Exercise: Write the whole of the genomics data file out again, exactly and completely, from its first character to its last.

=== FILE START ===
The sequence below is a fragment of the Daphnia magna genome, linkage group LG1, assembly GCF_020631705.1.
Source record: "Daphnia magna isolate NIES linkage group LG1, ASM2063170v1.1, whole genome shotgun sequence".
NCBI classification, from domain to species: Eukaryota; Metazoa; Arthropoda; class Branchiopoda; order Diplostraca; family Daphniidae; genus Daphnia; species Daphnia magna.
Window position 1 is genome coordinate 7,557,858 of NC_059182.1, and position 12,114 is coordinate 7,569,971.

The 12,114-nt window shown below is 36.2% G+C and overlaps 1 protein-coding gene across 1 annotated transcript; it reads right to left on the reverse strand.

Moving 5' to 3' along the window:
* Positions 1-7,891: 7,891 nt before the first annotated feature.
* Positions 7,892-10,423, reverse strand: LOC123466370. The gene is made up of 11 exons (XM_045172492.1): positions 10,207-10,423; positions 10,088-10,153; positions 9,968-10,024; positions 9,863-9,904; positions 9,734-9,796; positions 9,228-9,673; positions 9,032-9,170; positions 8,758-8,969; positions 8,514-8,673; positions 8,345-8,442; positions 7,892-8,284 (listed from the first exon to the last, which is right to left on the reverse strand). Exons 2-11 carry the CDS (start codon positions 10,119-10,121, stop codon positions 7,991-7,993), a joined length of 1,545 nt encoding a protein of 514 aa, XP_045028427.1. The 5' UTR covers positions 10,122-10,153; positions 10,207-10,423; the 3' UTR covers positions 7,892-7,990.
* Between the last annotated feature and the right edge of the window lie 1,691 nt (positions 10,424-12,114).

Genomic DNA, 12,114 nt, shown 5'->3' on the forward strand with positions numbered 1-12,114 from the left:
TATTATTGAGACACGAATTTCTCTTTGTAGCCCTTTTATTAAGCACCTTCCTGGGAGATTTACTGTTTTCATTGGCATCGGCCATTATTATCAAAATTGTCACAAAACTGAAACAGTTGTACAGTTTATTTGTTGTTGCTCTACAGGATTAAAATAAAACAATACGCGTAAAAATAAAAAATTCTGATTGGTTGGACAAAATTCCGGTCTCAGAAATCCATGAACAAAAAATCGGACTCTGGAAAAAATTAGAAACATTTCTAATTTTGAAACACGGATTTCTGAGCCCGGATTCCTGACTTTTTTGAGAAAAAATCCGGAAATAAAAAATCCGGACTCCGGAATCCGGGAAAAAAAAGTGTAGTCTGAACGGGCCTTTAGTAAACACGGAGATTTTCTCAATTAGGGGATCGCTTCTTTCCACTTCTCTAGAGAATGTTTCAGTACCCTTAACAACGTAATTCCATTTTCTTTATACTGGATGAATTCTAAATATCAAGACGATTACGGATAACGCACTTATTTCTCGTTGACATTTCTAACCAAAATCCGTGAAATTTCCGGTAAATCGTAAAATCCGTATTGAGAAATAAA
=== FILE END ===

The sequence below is a fragment of the Daphnia magna genome, linkage group LG1, assembly GCF_020631705.1.
Source record: "Daphnia magna isolate NIES linkage group LG1, ASM2063170v1.1, whole genome shotgun sequence".
NCBI classification, from domain to species: Eukaryota; Metazoa; Arthropoda; class Branchiopoda; order Diplostraca; family Daphniidae; genus Daphnia; species Daphnia magna.
Window position 1 is genome coordinate 7,557,858 of NC_059182.1, and position 12,114 is coordinate 7,569,971.

The 12,114-nt window shown below is 36.2% G+C and overlaps 1 protein-coding gene across 1 annotated transcript; it reads right to left on the reverse strand.

Moving 5' to 3' along the window:
* Positions 1-7,891: 7,891 nt before the first annotated feature.
* Positions 7,892-10,423, reverse strand: LOC123466370. The gene is made up of 11 exons (XM_045172492.1): positions 10,207-10,423; positions 10,088-10,153; positions 9,968-10,024; positions 9,863-9,904; positions 9,734-9,796; positions 9,228-9,673; positions 9,032-9,170; positions 8,758-8,969; positions 8,514-8,673; positions 8,345-8,442; positions 7,892-8,284 (listed from the first exon to the last, which is right to left on the reverse strand). Exons 2-11 carry the CDS (start codon positions 10,119-10,121, stop codon positions 7,991-7,993), a joined length of 1,545 nt encoding a protein of 514 aa, XP_045028427.1. The 5' UTR covers positions 10,122-10,153; positions 10,207-10,423; the 3' UTR covers positions 7,892-7,990.
* Between the last annotated feature and the right edge of the window lie 1,691 nt (positions 10,424-12,114).

Genomic DNA, 12,114 nt, shown 5'->3' on the forward strand with positions numbered 1-12,114 from the left:
TATTATTGAGACACGAATTTCTCTTTGTAGCCCTTTTATTAAGCACCTTCCTGGGAGATTTACTGTTTTCATTGGCATCGGCCATTATTATCAAAATTGTCACAAAACTGAAACAGTTGTACAGTTTATTTGTTGTTGCTCTACAGGATTAAAATAAAACAATACGCGTAAAAATAAAAAATTCTGATTGGTTGGACAAAATTCCGGTCTCAGAAATCCATGAACAAAAAATCGGACTCTGGAAAAAATTAGAAACATTTCTAATTTTGAAACACGGATTTCTGAGCCCGGATTCCTGACTTTTTTGAGAAAAAATCCGGAAATAAAAAATCCGGACTCCGGAATCCGGGAAAAAAAAGTGTAGTCTGAACGGGCCTTTAGTAAACACGGAGATTTTCTCAATTAGGGGATCGCTTCTTTCCACTTCTCTAGAGAATGTTTCAGTACCCTTAACAACGTAATTCCATTTTCTTTATACTGGATGAATTCTAAATATCAAGACGATTACGGATAACGCACTTATTTCTCGTTGACATTTCTAACCAAAATCCGTGAAATTTCCGGTAAATCGTAAAATCCGTATTGAGAAATAAA